On our first day on the boat we got six tuna and a dorado, second day eleven dorado and a jack, then a day when only Ally caught - one Dorado and a jack. After that things picked up and we caught seven Dorado on the third day. Fourth day produced a fifteen pound (guess) roosterfish for Ally and a handful of Dorado. Fifth day started with a stunning rooster for Ally which we three guessed at between forty and fifty pounds. It was unfortunate that after taking sufficient pictures we didn't have the time to weigh it properly as it had to go back, pronto. As it was we had trouble reviving it, it eventually swam away, I think it was O.K.. I have seen on our holiday company website that they have described it as " the fish of a lifetime, best one from the resort this season and well north of seventy pounds" I accept that it was an impressive looking fish but no way was it seventy. We then went nearly a mile out to find a scum line where the dorado were everywhere! We landed eleven dorado before we got embarrassed by the overloaded fish box, it's a shame, but it's not possible to remove a popper plug from a twenty pound dorado safely unless it is dead. So we headed off to pastures new, where Ally got another jack of around ten pounds.
The highlight of the trip for me was when Ally (jammy b*****d again, he says it's skill but we know it's his lucky underpants) was playing a twenty five pound dorado, and making a real meal of it, when Paul spotted a whale shark coming up to the boat. This thing was a baby (twelve or so feet long) but was clearly curious about the dorado bouncing around and wanted to look at the boat and us. I strapped my waterproof camera to my wrist and jumped in to have a little swim with it. I held on to its dorsal and had a ride then swam round it for a couple of minutes. None of my pictures from underwater were any use - I couldn't make out the screen, so just pointed in the general direction and clicked away - all the shots were too close up. I've got full screen pictures of flank or gills or fins but nothing of the whole beastie. The thing was not in the least fazed by me or that I stood on it to get back in the boat! Good job Paul and the boatman got some decent pictures. After the whale shark disappeared we remembered Ally still battling with his dorado....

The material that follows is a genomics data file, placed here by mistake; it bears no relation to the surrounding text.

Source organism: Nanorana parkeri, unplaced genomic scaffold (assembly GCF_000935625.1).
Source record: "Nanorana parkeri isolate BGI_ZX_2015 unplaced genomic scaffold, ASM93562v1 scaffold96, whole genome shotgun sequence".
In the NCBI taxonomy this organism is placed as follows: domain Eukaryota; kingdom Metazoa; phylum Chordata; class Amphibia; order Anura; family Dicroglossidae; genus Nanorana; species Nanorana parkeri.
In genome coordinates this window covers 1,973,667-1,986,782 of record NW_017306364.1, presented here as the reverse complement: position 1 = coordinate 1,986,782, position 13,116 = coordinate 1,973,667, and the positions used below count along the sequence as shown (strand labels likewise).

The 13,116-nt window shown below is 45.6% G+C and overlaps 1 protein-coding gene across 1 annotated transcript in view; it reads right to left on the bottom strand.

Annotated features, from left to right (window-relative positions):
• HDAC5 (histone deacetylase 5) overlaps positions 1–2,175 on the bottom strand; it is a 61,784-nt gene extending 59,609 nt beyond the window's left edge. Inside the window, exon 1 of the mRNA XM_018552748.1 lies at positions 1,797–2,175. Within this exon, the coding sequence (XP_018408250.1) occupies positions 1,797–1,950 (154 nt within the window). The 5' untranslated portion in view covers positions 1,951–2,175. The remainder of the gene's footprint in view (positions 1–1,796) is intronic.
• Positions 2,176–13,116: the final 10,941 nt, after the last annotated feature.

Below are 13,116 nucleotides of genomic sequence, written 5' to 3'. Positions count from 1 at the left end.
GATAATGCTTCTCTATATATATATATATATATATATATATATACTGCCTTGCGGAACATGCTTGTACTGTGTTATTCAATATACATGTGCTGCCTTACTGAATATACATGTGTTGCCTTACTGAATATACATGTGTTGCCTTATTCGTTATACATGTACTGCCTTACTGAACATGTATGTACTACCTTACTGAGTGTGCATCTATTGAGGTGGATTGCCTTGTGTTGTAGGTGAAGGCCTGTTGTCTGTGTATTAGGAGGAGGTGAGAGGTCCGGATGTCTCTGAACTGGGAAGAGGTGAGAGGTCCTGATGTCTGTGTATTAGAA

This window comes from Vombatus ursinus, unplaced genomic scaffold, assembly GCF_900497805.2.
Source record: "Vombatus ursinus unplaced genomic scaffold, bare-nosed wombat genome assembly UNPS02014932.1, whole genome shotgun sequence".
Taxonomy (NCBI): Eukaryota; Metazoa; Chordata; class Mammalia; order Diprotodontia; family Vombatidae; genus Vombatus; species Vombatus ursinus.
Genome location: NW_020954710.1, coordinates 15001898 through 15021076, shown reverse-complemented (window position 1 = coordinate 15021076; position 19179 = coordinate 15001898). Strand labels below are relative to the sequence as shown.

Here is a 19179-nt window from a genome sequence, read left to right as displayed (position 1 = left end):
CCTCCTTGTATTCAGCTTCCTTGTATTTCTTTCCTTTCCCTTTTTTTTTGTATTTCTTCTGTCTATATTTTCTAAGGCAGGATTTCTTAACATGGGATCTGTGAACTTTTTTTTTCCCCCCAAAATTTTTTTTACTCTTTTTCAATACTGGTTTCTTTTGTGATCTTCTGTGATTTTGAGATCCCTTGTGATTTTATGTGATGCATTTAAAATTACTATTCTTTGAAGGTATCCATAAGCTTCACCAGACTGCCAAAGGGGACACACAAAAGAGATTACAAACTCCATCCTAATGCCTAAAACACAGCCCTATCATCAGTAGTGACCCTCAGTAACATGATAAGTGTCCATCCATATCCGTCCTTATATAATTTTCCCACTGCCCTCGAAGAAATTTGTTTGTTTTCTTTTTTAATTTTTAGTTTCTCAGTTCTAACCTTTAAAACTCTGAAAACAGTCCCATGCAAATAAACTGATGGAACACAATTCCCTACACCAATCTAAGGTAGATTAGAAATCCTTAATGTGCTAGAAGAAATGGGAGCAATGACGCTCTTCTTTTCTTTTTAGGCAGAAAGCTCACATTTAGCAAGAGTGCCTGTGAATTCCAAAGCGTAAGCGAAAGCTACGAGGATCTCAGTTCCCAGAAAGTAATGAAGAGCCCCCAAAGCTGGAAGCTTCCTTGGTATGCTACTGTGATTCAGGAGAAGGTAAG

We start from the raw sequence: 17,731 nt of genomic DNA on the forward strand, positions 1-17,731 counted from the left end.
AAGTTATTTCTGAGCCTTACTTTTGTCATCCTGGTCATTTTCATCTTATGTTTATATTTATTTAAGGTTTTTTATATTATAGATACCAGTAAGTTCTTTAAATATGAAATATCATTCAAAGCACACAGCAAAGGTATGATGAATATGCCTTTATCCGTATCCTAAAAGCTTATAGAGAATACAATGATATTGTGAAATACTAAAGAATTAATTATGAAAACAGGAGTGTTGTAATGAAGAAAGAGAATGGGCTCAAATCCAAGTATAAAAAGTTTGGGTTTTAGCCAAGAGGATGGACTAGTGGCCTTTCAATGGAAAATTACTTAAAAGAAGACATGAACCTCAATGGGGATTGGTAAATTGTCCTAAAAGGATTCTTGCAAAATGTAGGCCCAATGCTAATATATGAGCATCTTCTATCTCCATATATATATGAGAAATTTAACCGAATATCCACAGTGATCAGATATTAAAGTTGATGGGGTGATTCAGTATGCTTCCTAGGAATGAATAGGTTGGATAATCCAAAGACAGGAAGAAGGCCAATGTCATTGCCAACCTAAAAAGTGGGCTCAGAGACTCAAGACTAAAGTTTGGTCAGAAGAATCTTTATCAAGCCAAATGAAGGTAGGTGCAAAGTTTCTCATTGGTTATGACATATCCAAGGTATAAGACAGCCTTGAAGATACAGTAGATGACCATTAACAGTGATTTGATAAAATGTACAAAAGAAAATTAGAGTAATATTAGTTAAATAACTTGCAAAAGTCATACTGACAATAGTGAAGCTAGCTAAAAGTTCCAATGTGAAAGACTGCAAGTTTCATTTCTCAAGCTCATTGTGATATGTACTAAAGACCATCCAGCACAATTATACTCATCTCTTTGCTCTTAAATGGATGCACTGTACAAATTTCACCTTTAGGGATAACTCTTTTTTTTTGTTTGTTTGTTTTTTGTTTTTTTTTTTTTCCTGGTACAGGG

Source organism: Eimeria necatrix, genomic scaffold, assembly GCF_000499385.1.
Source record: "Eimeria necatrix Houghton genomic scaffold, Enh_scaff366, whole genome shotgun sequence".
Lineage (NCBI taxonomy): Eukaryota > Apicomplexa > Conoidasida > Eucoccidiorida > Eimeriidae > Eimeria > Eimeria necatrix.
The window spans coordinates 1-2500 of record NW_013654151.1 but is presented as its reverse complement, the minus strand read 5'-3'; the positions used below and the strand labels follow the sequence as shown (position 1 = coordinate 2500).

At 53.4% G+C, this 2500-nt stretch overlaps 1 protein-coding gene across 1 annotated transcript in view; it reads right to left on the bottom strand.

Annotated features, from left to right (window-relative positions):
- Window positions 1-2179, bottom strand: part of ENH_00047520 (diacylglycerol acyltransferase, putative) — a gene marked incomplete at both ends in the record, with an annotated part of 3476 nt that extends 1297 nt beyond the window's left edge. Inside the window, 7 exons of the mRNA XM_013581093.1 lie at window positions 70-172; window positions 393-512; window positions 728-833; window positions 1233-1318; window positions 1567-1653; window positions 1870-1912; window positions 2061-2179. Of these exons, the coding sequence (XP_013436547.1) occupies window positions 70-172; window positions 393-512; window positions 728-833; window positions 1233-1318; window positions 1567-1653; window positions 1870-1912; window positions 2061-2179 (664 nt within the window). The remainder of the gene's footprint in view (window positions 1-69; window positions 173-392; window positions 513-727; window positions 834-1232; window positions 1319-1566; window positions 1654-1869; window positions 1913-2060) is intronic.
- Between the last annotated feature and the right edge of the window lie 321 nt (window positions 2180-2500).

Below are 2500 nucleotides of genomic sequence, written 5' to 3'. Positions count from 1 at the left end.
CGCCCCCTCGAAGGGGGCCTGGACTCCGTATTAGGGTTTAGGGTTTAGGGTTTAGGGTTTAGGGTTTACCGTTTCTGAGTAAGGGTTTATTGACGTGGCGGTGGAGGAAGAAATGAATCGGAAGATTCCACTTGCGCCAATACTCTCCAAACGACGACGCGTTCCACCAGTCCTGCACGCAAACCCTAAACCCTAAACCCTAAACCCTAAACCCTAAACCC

We're told that this is the best dorado season in Nosara for five years and I believe it. Most of the others staying at our fishing lodge were from the southern states ( like Ben, pronounced Bayun) and were all heading off shore, trolling for marlin. One boat brought in FORTY dorado on a single day. We all thought that we'd had enough after a week and could not have coped with any more. I had the dorado for starters every evening done carpacchio style and I've eaten more dorado and tuna than can possibly be good for me. We will certainly be back. Ally outfished Paul and I every single day, he says it's skill but we know about the lucky underpants. He did smell something awful by the end of the week!
Finding it very difficult to attach pix, will have to send the pix separately.
Sounds pretty good eh? The trouble with trips like that is that I wasn't there. The big rooster fish was a real stonker.
If you have any comments or questions about fish, methods, tactics or 'what have you.'get in touch with me by sending an E-MAIL to - firstname.lastname@example.org
A dorado takes to the air.
Hitching a lift from a whale shark - quite an experience.
Hell of a fish! That's the one I'd have really liked to catch